I didn't think about that! What if they didn't catch him! What if he's still running around shooting people! And why does Tana get to ask about the murderer and I don't get to ask about Dad? Oh great, I say, but only in my head. Next time I'm going to yell it!

"Maybe he's hiding in the bushes," Polly whispers. She's twisting her hair how she does before she puts it in her mouth.

"I guarantee you he is not hiding in our bushes," Mom says. "We'd have heard him hollering." She means from all the branches scratching him up. She means me last year when I went into the bushes looking for Polly's yellow pony.

"SlimFast should be called SlimSlow," Mom says. "But I did read somewhere that muscle weighs more than fat so maybe I'm just getting stronger." She winks at us so we know it's okay to laugh. Mom doesn't always think fat's funny.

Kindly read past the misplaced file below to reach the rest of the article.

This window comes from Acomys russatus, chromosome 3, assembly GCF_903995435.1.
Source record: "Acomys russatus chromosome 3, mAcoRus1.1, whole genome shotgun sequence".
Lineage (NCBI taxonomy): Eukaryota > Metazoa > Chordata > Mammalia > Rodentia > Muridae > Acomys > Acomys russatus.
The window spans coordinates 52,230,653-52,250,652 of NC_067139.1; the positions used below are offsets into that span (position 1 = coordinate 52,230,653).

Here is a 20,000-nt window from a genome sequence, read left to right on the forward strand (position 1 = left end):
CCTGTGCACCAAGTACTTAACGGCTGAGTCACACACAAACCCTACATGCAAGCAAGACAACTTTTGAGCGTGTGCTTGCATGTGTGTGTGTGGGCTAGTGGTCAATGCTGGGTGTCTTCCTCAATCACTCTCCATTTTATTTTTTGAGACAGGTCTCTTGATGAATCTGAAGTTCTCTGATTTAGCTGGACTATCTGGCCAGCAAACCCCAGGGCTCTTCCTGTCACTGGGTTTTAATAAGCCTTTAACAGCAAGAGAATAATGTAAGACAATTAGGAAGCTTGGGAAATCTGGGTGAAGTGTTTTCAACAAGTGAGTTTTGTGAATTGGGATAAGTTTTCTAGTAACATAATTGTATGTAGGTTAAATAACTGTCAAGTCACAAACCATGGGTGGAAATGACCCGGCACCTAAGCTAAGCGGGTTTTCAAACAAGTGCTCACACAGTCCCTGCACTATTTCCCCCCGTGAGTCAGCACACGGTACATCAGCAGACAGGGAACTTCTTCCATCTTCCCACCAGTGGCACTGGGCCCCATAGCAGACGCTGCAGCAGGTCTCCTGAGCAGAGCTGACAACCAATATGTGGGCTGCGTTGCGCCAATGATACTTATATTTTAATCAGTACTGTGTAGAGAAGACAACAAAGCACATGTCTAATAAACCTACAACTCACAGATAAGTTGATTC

"Can I have some?" Tana says.

It's the pink flavor, the Strawberry Supreme.

"Me too?"

"Me too?"

"You girls eat your breakfast," Mom says, so we do, but we want the SlimSlow, we want to lick the Strawberry Supreme off our lips.

There are only seven puffs left in my bowl. I need one more puff to make it even.

"You can't have the prize!" Tana yells. She tries to grab the box away but I make my hand big inside so she can't get it off my arm.

"I'm not getting the prize! I'm getting a puff!"

"Maggie," Mom says, "don't stick your hand in there, pour them out," so I pour and hope for even.

Mom sits down with us and we watch the pink go up and down her straw. Polly watches with her tongue out. Polly's tongue is always out. Unless she's eating. Unless she's talking.

"I want to lose weight too," Tana says.

"Oh no you don't. Don't you even say that. You girls are perfect just the way you are."

"So are you!" I say.

"So are you!" Polly says.

"Well," Mom says. She holds her hair clip between her lips and pulls her hair back behind her neck, getting it all neat and straight, but she always leaves some out, I feel bad for the hairs that get left out. It's the clip with the green stones, the one she got in Mexico before we were born.